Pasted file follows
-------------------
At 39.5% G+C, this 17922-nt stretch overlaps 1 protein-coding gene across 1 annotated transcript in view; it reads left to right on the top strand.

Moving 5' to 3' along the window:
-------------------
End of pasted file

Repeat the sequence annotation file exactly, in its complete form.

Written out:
At 39.5% G+C, this 17922-nt stretch overlaps 1 protein-coding gene across 1 annotated transcript in view; it reads left to right on the top strand.

Moving 5' to 3' along the window: